Pooling orders for maximum efficiency

There is a key role in all this for less than container load (LCL) sea freight solutions. “Electronic components are often small, and all sorts of batch sizes need to be delivered on time to machinery manufacturers or the automotive industry. In view of the tight delivery times for these individual products, often it’s not an option to wait for a full container load (FCL) before shipping,” says Christian Jung, Sea Import Manager at DACHSER Air & Sea Logistics in Kaufbeuren. That makes LCL the solution. In the “groupage of the seas,” like in Road Logistics, orders from different customers are pooled and loaded together, then sent on their way according to a set schedule.

“Working with partial loads, rather than full containers, is an attractive way of keeping transport costs proportional to shipment size,” Jung says. “What’s more, this gives our customers greater flexibility in the event of reduced volumes, when they perhaps need to ship only two or three pallets in a groupage container.” 

To this end, DACHSER amalgamates deliveries from ifm’s suppliers, who mostly manufacture in Asia. These companies transport their goods to a packing shed at a specified place of delivery, where DACHSER then pools them in groupage containers and ships them overseas to Europe on a fixed timetable. Once they arrive at the port, the import containers don’t go to a local cargo handler for unloading, but rather to one of DACHSERs European Logistics branches, for instance in Langenau. “In groupage onward transport, this eliminates the port pickup step, which is prone to delays. Instead, we set the priorities and can better manage volumes,” says Lennart Behrendt, Product Development Manager Global Ocean Freight LCL, who is a member of Kruse’s team. “To prevent delays once containers are unloaded, we also optimize customs processes for our customers. That way, we can feed the products—palleted as ordered—straight into our European overland transport network in line with demand,” says Moritz Welter, an account manager in sales at DACHSER Air & Sea Logistics in Kaufbeuren. “That’s a win-win for everyone: not only does it reduce loading bay traffic, but it also optimizes how we use all the truck, handling, and human resources at our disposal,” Behrendt adds. And that pays off: “Faster services and shorter delivery times mean faster cash flow for our customers.”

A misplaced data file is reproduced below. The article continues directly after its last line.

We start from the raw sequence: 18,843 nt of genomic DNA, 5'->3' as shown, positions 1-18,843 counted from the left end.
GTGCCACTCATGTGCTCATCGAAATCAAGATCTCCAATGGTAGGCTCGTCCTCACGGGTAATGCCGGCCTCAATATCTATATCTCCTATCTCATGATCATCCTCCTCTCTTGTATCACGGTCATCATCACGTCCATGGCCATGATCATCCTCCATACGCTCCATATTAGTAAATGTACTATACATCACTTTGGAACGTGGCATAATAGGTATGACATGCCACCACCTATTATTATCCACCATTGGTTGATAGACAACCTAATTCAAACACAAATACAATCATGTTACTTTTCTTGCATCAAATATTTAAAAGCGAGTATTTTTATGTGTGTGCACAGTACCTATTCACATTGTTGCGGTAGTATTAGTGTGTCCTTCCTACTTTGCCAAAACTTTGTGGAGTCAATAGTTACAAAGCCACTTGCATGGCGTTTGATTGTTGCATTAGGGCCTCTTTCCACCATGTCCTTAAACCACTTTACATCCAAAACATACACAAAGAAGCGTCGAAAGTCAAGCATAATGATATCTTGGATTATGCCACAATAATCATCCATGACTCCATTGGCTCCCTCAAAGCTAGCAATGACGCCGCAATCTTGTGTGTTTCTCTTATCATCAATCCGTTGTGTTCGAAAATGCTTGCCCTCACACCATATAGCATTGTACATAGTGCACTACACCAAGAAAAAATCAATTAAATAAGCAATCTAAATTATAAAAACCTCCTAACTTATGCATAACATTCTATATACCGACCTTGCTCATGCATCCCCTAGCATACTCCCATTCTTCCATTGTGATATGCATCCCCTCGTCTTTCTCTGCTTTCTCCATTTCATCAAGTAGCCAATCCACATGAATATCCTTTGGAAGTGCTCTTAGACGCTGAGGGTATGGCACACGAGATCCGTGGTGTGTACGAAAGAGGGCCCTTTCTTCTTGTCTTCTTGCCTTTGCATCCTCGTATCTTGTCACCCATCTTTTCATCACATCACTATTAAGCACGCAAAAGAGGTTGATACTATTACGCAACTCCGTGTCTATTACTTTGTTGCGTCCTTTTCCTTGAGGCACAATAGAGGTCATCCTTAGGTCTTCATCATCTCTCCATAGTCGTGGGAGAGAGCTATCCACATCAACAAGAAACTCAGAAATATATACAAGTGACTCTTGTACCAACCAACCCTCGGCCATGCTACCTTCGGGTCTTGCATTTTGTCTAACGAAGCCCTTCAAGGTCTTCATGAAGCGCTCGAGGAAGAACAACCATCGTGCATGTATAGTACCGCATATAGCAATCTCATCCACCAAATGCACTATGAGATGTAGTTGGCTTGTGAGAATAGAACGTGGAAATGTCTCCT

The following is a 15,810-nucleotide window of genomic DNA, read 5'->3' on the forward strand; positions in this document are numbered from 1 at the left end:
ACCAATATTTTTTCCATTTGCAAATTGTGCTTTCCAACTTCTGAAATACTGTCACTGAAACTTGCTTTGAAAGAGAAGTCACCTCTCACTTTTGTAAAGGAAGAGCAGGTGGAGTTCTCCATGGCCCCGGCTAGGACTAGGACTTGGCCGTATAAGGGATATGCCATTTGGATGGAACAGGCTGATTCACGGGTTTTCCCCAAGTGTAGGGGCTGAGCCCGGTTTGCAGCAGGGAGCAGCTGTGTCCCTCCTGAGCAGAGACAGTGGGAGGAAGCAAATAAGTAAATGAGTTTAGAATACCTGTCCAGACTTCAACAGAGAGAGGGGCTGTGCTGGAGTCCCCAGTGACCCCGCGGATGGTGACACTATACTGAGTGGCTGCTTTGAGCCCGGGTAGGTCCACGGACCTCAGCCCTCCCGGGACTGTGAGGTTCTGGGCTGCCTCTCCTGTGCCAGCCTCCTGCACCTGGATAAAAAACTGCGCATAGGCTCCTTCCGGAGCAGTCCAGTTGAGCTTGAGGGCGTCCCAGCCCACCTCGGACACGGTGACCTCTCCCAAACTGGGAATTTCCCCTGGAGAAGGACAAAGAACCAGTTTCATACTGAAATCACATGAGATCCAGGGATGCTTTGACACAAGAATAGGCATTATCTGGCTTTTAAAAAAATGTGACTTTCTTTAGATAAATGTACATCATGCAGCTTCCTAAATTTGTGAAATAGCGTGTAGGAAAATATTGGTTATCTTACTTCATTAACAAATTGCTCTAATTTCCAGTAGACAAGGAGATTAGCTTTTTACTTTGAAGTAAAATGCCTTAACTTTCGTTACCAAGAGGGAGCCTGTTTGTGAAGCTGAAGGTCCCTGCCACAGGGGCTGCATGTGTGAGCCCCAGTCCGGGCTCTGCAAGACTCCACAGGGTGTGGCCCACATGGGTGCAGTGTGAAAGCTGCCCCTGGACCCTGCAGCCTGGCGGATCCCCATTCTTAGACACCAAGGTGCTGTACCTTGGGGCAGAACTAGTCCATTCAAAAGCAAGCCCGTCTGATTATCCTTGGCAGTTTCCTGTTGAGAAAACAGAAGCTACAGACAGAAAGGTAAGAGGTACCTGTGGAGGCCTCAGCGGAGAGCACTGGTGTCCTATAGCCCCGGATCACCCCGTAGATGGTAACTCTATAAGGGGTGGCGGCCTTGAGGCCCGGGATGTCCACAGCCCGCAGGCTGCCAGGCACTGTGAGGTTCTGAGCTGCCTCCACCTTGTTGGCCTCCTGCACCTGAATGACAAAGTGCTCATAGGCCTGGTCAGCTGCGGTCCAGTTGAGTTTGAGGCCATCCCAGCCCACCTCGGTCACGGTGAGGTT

Kruse reports that customers have had a rethink based on their experience of the coronavirus crisis and the worldwide supply disruptions it caused: “Being able to plan and predict how long a shipment will spend in transit is becoming more significant all the time. That’s what makes LCL in sea freight so attractive.” He adds that customers are also putting a greater emphasis on sustainable transport solutions: “By making optimum use of shipping container capacity and efficiently forwarding them first by train and then via our comprehensive overland transport network, we also help reduce our LCL customers’ carbon footprint.”

“LCL solutions for seamless and global door-to-door services call for an experienced, international team capable of consistently managing the sheer diversity of supply chains,” Kruse says. That’s why DACHSER works with both internal and external experts and is now represented on every continent: “This gives our extensive logistics expertise a local presence and ensures we’re always close to our markets,” Kruse says. “Our network is growing all the time, so we’re well prepared to sail safely into the future for and with our customers, even through choppy waters. You can always rely on DACHSER.”

DACHSER worldwide
Contact us
Contact Theresia Gläser Corporate Public Relations